Though there is not much remaining of their structures, Native peoples were living in villages across West Virginia more than 2000 years ago. The Grave Creek Mound Archeological Complex near Moundsville is the site of a burial mound and a museum with information about Native life and villages. Later settlers built log cabins, farm buildings, family homes, and other structures. Since the 1770s, people who believed in the health benefits of sulfur springs have been visiting Greenbrier, and by the 1830s it had become, as it is today, an upscale resort. In those early days, John Latrobe, son of renowned architect Benjamin Latrobe, designed cottages that still stand today, and set the style for later cottage construction. In the 1920s, the main hotel was rebuilt, with designs echoing both older buildings and southern elegance.
The Old Stone House in Morgantown dates from 1795. It is built in federal style. The Shepherdstown historic district is composed of a number of buildings reflecting the balanced lines and neoclassical details of this style as well. These include the Presbyterian Manse and the Episcopal Rectory as well as McMurran Hall. The Heritage Farm Museum in Huntington shows farm buildings of the era. When it was constructed in 1859, what is now West Virginia Independence Hall in Wheeling was a forward-looking construction of steel beam framing. During the Victorian era, the Hess House in Wheeling was constructed in French revival style. It was built in 1876. Around the same time, many of the mining towns in the New River Gorge and elsewhere across the state were being constructed in less ornate fashion. Historic Mount Hope is one still active town. As the coal mining boom era faded, though, many of the towns were deserted and stand now as ghost towns, being slowly reclaimed by nature. In Antioch, on the side of Saddle Mountain, a small log cabin from the eighteenth century marks the birthplace of Nancy Hanks, the mother of Abraham Lincoln.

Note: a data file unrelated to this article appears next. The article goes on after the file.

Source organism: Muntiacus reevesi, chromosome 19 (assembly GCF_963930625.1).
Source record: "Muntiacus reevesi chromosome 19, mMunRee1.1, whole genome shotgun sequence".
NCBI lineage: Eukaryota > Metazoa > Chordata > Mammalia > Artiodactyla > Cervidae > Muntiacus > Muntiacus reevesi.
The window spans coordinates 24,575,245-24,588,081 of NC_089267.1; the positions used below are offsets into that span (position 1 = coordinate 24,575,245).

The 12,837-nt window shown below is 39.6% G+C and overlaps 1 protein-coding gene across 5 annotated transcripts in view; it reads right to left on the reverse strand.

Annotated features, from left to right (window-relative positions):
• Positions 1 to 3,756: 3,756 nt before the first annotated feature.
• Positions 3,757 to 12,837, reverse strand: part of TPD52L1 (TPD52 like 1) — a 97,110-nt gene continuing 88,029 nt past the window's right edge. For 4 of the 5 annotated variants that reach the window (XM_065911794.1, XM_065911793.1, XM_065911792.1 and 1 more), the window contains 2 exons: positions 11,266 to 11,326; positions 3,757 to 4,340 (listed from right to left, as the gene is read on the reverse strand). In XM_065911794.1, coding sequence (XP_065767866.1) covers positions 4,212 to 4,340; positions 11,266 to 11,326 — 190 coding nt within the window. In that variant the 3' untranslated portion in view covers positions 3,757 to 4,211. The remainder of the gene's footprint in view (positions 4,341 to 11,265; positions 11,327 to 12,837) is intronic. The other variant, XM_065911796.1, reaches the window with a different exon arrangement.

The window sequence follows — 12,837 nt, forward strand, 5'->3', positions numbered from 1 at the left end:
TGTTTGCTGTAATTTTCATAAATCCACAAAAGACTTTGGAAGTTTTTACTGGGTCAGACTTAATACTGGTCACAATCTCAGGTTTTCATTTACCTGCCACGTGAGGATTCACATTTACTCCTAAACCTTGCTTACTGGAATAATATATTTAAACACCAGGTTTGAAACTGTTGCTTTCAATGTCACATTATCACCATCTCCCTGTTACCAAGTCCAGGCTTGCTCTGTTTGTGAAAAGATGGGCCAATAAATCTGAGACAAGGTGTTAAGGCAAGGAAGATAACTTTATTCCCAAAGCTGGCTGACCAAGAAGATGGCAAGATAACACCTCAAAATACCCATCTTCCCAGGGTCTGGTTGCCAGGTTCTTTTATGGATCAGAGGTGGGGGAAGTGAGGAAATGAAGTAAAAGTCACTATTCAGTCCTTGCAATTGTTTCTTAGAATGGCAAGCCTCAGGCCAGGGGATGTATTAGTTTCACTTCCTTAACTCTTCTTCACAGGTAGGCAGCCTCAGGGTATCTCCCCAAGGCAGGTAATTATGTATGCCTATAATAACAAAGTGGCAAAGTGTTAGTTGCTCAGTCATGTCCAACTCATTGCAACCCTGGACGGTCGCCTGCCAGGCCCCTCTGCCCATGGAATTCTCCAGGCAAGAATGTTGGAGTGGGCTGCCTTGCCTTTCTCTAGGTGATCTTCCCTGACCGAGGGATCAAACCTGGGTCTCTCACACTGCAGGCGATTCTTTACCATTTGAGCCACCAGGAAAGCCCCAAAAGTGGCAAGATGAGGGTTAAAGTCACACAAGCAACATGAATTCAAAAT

HANDICRAFT AND FOLK ARTS
Within West Virginia, there is history of Appalachian mountain crafts, works at first created as people in isolated communities in the mountains made what they needed on their own. They later found appreciation for the quality of their work in weaving, carving, and other crafts beyond their own communities. West Virginia boasts a long history of African American craftwork, and Native American crafts as well. In addition, peoples from many parts of the world have found their way to West Virginia, and added their take on tradition to the state. The West Virginia Division of Culture and Historydid an extensive study on ethnic communities in the state in 2008, finding not only mountain, African American, and Native American communities, but also a strong Jewish folk presence, and cultural influences from Hungary, Russia, Scotland, the Middle East, Greece, Ireland, and many other countries. The West Virginia State Folk Festival, held in Glenville in June of each year, celebrates arts and crafts. The Augusta Heritage Center in Elkins is an internationally known center for folk life documentation and research, with a focus on regional art and music. It offers summer classes, supports folk life apprenticeships, and produces films and audio programs on folk arts and crafts as well.
-World Trade Press